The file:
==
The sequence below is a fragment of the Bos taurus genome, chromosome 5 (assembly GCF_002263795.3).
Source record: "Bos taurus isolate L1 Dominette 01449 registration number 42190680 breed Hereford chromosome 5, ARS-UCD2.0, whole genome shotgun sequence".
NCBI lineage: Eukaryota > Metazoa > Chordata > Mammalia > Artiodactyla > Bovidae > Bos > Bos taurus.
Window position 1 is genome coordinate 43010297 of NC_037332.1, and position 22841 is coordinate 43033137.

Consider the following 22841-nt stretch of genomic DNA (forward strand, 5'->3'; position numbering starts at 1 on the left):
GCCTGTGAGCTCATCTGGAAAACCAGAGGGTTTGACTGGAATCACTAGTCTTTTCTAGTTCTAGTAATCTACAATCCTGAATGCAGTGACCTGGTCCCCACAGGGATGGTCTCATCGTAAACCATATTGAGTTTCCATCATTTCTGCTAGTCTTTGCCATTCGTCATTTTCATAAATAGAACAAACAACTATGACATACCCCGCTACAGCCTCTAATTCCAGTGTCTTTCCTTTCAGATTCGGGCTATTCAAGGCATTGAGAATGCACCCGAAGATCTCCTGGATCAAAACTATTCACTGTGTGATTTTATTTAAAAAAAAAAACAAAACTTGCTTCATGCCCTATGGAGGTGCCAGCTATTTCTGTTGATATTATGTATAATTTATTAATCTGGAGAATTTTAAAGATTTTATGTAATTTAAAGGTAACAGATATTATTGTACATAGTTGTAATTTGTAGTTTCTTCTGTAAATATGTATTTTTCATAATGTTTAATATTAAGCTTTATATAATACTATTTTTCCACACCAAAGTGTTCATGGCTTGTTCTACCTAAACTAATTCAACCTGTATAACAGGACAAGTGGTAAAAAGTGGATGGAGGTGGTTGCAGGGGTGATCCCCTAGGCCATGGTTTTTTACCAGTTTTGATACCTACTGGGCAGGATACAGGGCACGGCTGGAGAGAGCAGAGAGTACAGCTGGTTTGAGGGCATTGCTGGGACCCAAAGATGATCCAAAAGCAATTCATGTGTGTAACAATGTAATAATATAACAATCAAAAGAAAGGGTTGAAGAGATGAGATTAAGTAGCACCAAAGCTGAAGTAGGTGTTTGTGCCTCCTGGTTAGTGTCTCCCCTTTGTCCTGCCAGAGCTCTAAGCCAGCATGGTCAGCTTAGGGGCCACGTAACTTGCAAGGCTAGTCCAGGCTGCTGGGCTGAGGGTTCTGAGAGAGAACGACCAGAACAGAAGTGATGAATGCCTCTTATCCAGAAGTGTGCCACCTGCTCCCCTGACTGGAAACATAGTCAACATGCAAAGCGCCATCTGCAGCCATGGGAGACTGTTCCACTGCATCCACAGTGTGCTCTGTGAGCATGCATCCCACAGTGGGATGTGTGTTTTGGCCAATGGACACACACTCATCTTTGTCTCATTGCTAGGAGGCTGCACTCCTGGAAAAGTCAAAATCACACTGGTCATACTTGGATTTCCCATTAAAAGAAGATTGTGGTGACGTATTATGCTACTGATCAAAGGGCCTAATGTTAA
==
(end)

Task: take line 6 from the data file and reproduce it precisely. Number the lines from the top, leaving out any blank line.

GCCTGTGAGCTCATCTGGAAAACCAGAGGGTTTGACTGGAATCACTAGTCTTTTCTAGTTCTAGTAATCTACAATCCTGAATGCAGTGACCTGGTCCCCACAGGGATGGTCTCATCGTAAACCATATTGAGTTTCCATCATTTCTGCTAGTCTTTGCCATTCGTCATTTTCATAAATAGAACAAACAACTATGACATACCCCGCTACAGCCTCTAATTCCAGTGTCTTTCCTTTCAGATTCGGGCTATTCAAGGCATTGAGAATGCACCCGAAGATCTCCTGGATCAAAACTATTCACTGTGTGATTTTATTTAAAAAAAAAAACAAAACTTGCTTCATGCCCTATGGAGGTGCCAGCTATTTCTGTTGATATTATGTATAATTTATTAATCTGGAGAATTTTAAAGATTTTATGTAATTTAAAGGTAACAGATATTATTGTACATAGTTGTAATTTGTAGTTTCTTCTGTAAATATGTATTTTTCATAATGTTTAATATTAAGCTTTATATAATACTATTTTTCCACACCAAAGTGTTCATGGCTTGTTCTACCTAAACTAATTCAACCTGTATAACAGGACAAGTGGTAAAAAGTGGATGGAGGTGGTTGCAGGGGTGATCCCCTAGGCCATGGTTTTTTACCAGTTTTGATACCTACTGGGCAGGATACAGGGCACGGCTGGAGAGAGCAGAGAGTACAGCTGGTTTGAGGGCATTGCTGGGACCCAAAGATGATCCAAAAGCAATTCATGTGTGTAACAATGTAATAATATAACAATCAAAAGAAAGGGTTGAAGAGATGAGATTAAGTAGCACCAAAGCTGAAGTAGGTGTTTGTGCCTCCTGGTTAGTGTCTCCCCTTTGTCCTGCCAGAGCTCTAAGCCAGCATGGTCAGCTTAGGGGCCACGTAACTTGCAAGGCTAGTCCAGGCTGCTGGGCTGAGGGTTCTGAGAGAGAACGACCAGAACAGAAGTGATGAATGCCTCTTATCCAGAAGTGTGCCACCTGCTCCCCTGACTGGAAACATAGTCAACATGCAAAGCGCCATCTGCAGCCATGGGAGACTGTTCCACTGCATCCACAGTGTGCTCTGTGAGCATGCATCCCACAGTGGGATGTGTGTTTTGGCCAATGGACACACACTCATCTTTGTCTCATTGCTAGGAGGCTGCACTCCTGGAAAAGTCAAAATCACACTGGTCATACTTGGATTTCCCATTAAAAGAAGATTGTGGTGACGTATTATGCTACTGATCAAAGGGCCTAATGTTAA